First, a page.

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Old 04-10-2009, 10:29 AM
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Testing sanding grit for adhesion.

Over in this thread we had a discussion of the potential drawbacks of sanding primer TOO smooth by using worn paper. Bee4Be suggested doing an adhesion test (applying duct tape and/or masking tape to see if the paint would lift) to determine if the surface being painted was "too smooth".

Well, this morning, as I looked at my messy paint gun, a "Mythbusters" test occurred to me. The chrome on the handle and the polished aluminum on the cup are very very smooth. Much smoother, I surmise, than any 600 grit sanding job...even with worn paper.

So I thought hey, this will be a great way to run a little adhesion test and clean up my paint covered gun all at the same time. Just put masking paper on the gun and when I pull it off I'll have a sparkling new tool. Paint can't POSSIBLY adhere to a surface as smooth as chrome.

So here are the results of my little experiment. Photo 1 is the "Before" shot. Photo 2 is with masking tape (3M #2015) applied. And Photo 3 is the result. Although I didn't photograph them, I also did the identical experiment using 3M 2080 Painting Tape and again with two brands of duct tape. All experiments had the exact same result. Nothing. Not one particle of paint lost adhesion to the super smooth chrome finish. My gun remains butt ugly.







I submit this test only partially tongue in cheek. I've already re-scuffed the sections of my sedan/delivery to 600 grit that had been burnished much smoother and I'm not advocating that anyone do what I did. However, if paint and primer can hold up to the adhesion test on a super smooth finish like chrome, I find it difficult to believe it wouldn't adhere to 800 or even 1000 grit sanding.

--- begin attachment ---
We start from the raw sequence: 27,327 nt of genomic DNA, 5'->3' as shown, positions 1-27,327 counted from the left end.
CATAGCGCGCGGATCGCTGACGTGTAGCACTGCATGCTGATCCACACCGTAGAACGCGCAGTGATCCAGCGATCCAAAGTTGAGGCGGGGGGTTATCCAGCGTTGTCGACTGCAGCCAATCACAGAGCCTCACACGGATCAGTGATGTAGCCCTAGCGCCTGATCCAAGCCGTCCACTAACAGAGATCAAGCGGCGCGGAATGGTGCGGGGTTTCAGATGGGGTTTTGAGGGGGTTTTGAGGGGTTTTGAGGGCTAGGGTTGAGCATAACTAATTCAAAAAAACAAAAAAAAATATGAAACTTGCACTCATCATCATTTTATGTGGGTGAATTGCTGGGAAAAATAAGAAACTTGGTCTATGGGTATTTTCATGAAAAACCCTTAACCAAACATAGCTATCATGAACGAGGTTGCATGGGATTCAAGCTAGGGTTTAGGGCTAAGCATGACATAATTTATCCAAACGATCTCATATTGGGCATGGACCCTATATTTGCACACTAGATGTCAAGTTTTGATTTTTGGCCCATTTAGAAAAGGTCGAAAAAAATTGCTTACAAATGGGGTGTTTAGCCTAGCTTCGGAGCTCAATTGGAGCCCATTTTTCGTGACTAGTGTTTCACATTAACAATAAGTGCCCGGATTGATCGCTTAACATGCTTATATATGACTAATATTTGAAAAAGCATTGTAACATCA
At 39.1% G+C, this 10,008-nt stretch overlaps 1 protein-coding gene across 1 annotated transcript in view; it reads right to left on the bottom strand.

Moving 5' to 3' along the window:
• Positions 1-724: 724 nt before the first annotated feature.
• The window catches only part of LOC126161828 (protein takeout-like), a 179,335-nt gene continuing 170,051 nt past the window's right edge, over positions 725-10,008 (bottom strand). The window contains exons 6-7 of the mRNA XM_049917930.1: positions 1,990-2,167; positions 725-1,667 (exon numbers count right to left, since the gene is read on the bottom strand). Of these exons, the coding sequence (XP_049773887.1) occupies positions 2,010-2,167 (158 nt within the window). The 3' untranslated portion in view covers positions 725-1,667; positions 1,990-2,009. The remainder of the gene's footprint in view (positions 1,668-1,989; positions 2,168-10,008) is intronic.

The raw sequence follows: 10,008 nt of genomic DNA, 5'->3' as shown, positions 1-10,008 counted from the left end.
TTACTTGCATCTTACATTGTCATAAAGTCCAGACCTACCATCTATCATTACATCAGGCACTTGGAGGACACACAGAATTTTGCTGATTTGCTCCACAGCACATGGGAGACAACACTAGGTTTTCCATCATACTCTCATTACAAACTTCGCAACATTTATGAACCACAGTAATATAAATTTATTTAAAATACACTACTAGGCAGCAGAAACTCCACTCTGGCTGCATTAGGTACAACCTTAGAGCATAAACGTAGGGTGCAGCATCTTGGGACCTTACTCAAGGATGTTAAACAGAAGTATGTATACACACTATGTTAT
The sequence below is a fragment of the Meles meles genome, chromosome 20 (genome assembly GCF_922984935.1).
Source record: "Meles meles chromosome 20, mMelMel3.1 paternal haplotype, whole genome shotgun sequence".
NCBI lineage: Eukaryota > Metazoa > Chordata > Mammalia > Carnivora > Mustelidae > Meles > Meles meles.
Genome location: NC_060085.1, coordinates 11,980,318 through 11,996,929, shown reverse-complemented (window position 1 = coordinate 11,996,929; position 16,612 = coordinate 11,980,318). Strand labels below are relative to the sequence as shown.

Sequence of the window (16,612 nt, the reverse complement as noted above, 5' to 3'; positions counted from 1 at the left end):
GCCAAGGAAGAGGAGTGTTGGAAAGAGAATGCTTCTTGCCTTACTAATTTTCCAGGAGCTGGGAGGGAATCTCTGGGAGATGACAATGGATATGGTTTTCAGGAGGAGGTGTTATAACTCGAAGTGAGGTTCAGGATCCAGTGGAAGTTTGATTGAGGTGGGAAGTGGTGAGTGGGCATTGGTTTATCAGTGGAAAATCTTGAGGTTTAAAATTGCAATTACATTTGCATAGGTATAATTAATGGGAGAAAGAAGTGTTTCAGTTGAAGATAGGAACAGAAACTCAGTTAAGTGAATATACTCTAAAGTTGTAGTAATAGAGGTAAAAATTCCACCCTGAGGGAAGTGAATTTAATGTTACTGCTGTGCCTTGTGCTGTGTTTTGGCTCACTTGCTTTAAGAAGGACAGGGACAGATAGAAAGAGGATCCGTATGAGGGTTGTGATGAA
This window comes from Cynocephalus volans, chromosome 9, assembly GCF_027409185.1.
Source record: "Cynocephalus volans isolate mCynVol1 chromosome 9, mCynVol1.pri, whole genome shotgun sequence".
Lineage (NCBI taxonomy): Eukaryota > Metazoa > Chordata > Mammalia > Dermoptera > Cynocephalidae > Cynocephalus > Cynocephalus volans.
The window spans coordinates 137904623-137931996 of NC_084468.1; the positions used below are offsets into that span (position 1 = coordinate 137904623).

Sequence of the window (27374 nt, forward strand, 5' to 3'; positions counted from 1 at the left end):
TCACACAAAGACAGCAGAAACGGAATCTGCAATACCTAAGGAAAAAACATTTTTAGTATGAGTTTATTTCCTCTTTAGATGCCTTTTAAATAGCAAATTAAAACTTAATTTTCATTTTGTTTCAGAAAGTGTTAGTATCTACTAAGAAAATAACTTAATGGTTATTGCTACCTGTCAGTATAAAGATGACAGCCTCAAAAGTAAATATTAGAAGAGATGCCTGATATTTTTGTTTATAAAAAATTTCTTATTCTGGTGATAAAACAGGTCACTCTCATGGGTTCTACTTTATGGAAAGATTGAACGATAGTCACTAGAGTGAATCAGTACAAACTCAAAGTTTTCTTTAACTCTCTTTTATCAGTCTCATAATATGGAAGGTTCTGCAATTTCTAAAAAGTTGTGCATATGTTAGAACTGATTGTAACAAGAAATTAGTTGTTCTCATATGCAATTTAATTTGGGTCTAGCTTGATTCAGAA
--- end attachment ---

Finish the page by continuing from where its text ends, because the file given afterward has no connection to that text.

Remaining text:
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Old 04-10-2009, 11:07 AM
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People get to hung up on grit size with regards to adhesion.
Yes it can make a difference , but cleanliness is the biggest factor.
I've seen clearcoat adhere perfectly fine to unsanded,
unscuffed, shiney clearcoat. But it has to be clean.
It's hard to get something clean enough without scuffing
or sanding, but it can be done.

I now do all my clearcoat blend transitions on the old paint that has only
been buffed, not sanded at all.
I don't have to buff that area after blending that way.
I think it actually holds up better, longer then if it were sanded..
The old paint is buffed to make it clean,
buffing is just a finer grit of sanding and clear sticks to it just fine.
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Old 04-10-2009, 11:15 AM
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In my field we use this test alot to determine acceptability of the paint surface when it is new and old, but we first use a utility knife to make cuts to the surface in a 90 degree pattern with the cuts being about 1/4 or 1/8 inch apart.
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Old 04-10-2009, 02:04 PM
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Like this.

http://www.awlgrip.com/support/appli...tion%20Systems
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